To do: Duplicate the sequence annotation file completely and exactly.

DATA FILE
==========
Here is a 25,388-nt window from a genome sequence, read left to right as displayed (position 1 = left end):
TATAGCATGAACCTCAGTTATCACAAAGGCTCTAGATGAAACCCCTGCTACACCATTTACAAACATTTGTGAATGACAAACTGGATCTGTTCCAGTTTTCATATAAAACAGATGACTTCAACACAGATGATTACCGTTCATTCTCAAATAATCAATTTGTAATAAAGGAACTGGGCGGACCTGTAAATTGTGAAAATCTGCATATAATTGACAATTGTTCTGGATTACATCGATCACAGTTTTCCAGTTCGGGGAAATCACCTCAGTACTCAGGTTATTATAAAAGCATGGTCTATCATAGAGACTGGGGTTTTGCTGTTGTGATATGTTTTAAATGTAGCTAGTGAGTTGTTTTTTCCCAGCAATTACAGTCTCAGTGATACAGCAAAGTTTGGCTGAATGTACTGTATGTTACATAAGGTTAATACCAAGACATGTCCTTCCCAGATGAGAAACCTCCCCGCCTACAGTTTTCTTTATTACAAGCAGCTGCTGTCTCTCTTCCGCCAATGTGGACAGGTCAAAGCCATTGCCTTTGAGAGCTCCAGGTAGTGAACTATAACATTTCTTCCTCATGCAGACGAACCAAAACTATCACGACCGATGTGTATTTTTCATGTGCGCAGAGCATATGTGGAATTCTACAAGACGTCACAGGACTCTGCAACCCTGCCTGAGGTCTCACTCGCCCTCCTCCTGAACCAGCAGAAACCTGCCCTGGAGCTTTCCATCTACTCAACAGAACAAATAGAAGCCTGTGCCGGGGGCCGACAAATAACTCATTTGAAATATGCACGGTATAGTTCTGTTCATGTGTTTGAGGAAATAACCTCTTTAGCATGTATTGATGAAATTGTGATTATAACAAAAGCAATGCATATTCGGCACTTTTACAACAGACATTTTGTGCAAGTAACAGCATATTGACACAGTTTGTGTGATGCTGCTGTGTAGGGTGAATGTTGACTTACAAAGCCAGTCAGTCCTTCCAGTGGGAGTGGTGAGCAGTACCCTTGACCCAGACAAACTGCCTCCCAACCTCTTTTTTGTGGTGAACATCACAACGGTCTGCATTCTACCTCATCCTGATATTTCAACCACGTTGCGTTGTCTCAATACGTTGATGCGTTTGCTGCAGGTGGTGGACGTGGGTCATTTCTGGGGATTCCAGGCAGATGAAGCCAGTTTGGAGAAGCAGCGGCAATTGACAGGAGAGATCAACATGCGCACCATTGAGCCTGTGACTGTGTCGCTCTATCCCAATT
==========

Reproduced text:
Here is a 25,388-nt window from a genome sequence, read left to right as displayed (position 1 = left end):
TATAGCATGAACCTCAGTTATCACAAAGGCTCTAGATGAAACCCCTGCTACACCATTTACAAACATTTGTGAATGACAAACTGGATCTGTTCCAGTTTTCATATAAAACAGATGACTTCAACACAGATGATTACCGTTCATTCTCAAATAATCAATTTGTAATAAAGGAACTGGGCGGACCTGTAAATTGTGAAAATCTGCATATAATTGACAATTGTTCTGGATTACATCGATCACAGTTTTCCAGTTCGGGGAAATCACCTCAGTACTCAGGTTATTATAAAAGCATGGTCTATCATAGAGACTGGGGTTTTGCTGTTGTGATATGTTTTAAATGTAGCTAGTGAGTTGTTTTTTCCCAGCAATTACAGTCTCAGTGATACAGCAAAGTTTGGCTGAATGTACTGTATGTTACATAAGGTTAATACCAAGACATGTCCTTCCCAGATGAGAAACCTCCCCGCCTACAGTTTTCTTTATTACAAGCAGCTGCTGTCTCTCTTCCGCCAATGTGGACAGGTCAAAGCCATTGCCTTTGAGAGCTCCAGGTAGTGAACTATAACATTTCTTCCTCATGCAGACGAACCAAAACTATCACGACCGATGTGTATTTTTCATGTGCGCAGAGCATATGTGGAATTCTACAAGACGTCACAGGACTCTGCAACCCTGCCTGAGGTCTCACTCGCCCTCCTCCTGAACCAGCAGAAACCTGCCCTGGAGCTTTCCATCTACTCAACAGAACAAATAGAAGCCTGTGCCGGGGGCCGACAAATAACTCATTTGAAATATGCACGGTATAGTTCTGTTCATGTGTTTGAGGAAATAACCTCTTTAGCATGTATTGATGAAATTGTGATTATAACAAAAGCAATGCATATTCGGCACTTTTACAACAGACATTTTGTGCAAGTAACAGCATATTGACACAGTTTGTGTGATGCTGCTGTGTAGGGTGAATGTTGACTTACAAAGCCAGTCAGTCCTTCCAGTGGGAGTGGTGAGCAGTACCCTTGACCCAGACAAACTGCCTCCCAACCTCTTTTTTGTGGTGAACATCACAACGGTCTGCATTCTACCTCATCCTGATATTTCAACCACGTTGCGTTGTCTCAATACGTTGATGCGTTTGCTGCAGGTGGTGGACGTGGGTCATTTCTGGGGATTCCAGGCAGATGAAGCCAGTTTGGAGAAGCAGCGGCAATTGACAGGAGAGATCAACATGCGCACCATTGAGCCTGTGACTGTGTCGCTCTATCCCAATT